Because of Irrfan Khan’s involvement in the film, and the growing interest surrounding his mysterious role, Inferno scored an early release in India, a full two weeks before its US release.
The reviews, however, weren’t too kind. Inferno currently sits at a disappointing 23% on the review aggregator website Rotten Tomatoes. Both previous instalments of Dan Brown’s Robert Langdon series received mostly negative reviews, and Inferno is the worst-rated of the three. The film also arrives at a time when Dan Brown’s source novels are at their least popular and seven years after the last film in the series. Both could be reasons for its underperformance.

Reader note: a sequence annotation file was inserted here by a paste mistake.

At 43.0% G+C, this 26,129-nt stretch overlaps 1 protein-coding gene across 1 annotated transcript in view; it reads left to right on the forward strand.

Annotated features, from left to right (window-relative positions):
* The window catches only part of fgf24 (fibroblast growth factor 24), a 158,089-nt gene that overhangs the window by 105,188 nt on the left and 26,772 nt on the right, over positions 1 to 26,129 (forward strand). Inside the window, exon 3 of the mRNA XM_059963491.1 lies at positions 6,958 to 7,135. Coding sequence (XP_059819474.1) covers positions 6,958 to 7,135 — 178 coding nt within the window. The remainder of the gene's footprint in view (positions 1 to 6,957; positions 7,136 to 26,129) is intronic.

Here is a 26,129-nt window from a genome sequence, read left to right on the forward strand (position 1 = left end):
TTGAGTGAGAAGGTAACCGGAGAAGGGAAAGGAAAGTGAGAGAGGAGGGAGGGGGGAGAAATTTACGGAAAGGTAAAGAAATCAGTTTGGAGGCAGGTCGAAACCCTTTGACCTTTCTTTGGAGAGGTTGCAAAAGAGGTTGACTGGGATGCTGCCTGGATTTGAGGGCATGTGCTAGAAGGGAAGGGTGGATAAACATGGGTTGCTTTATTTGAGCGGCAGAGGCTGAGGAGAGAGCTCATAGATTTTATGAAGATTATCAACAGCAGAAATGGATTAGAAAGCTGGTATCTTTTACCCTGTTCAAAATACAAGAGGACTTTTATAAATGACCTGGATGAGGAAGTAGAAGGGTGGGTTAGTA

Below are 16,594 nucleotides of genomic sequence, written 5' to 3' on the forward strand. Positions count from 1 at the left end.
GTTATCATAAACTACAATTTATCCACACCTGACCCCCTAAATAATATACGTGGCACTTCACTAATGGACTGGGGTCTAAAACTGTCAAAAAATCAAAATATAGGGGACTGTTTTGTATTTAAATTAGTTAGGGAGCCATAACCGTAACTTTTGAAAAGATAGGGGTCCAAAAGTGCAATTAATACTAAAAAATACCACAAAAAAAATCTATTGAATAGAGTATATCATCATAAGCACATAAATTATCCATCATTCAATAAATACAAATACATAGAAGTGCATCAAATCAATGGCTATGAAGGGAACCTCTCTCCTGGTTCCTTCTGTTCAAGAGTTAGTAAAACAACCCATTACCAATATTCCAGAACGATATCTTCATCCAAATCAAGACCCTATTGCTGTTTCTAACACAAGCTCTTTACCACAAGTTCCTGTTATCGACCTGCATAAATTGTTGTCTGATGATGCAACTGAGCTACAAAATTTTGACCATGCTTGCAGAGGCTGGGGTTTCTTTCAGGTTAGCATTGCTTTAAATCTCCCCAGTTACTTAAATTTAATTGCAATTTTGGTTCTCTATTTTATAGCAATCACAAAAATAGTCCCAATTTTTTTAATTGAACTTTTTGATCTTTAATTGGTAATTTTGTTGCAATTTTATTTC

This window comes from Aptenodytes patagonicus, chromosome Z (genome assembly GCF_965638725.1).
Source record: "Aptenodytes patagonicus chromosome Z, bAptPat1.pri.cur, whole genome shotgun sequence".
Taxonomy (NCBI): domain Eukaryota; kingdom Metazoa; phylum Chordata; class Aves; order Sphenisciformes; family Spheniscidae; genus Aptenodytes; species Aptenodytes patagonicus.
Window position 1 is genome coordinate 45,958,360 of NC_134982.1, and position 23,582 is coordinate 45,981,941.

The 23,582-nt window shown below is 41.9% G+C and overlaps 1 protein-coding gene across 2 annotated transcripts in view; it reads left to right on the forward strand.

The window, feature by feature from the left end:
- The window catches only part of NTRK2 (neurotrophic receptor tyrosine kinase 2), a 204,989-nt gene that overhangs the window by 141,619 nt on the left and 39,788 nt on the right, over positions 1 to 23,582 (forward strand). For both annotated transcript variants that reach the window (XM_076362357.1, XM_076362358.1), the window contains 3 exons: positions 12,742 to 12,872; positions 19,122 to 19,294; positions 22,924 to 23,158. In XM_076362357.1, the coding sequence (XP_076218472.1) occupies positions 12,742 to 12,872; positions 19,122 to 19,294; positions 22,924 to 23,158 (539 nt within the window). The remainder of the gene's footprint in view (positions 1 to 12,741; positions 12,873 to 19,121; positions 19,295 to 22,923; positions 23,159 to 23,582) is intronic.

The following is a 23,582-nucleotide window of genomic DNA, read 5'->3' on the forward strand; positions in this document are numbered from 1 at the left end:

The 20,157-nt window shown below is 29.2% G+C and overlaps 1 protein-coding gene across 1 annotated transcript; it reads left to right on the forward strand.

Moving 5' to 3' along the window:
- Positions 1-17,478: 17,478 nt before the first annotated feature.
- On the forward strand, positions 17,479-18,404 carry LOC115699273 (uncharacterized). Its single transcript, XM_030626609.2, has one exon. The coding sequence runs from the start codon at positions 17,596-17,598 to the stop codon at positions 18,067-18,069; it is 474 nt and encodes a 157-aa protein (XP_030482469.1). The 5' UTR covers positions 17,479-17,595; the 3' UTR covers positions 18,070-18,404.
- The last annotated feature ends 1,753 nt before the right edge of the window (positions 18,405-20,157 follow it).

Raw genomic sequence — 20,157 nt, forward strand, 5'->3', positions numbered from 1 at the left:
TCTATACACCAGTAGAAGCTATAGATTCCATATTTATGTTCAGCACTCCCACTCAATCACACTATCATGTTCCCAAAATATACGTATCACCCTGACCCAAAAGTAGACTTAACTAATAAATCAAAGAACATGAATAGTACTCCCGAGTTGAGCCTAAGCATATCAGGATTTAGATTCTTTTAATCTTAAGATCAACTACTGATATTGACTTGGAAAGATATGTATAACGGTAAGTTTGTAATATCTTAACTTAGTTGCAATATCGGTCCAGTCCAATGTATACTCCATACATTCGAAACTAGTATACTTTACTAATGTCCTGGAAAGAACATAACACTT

Budgeted at $75 million, which is much lesser than the Da Vinci Code’s $125 million in 2006 and Angels & Demons’ $150 million in 2009, Inferno would have to earn at least $200 million worldwide to be considered even a moderate success. The Da Vinci Code made $750 million+ worldwide and Angels & Demons made $450 million in their theatrical runs.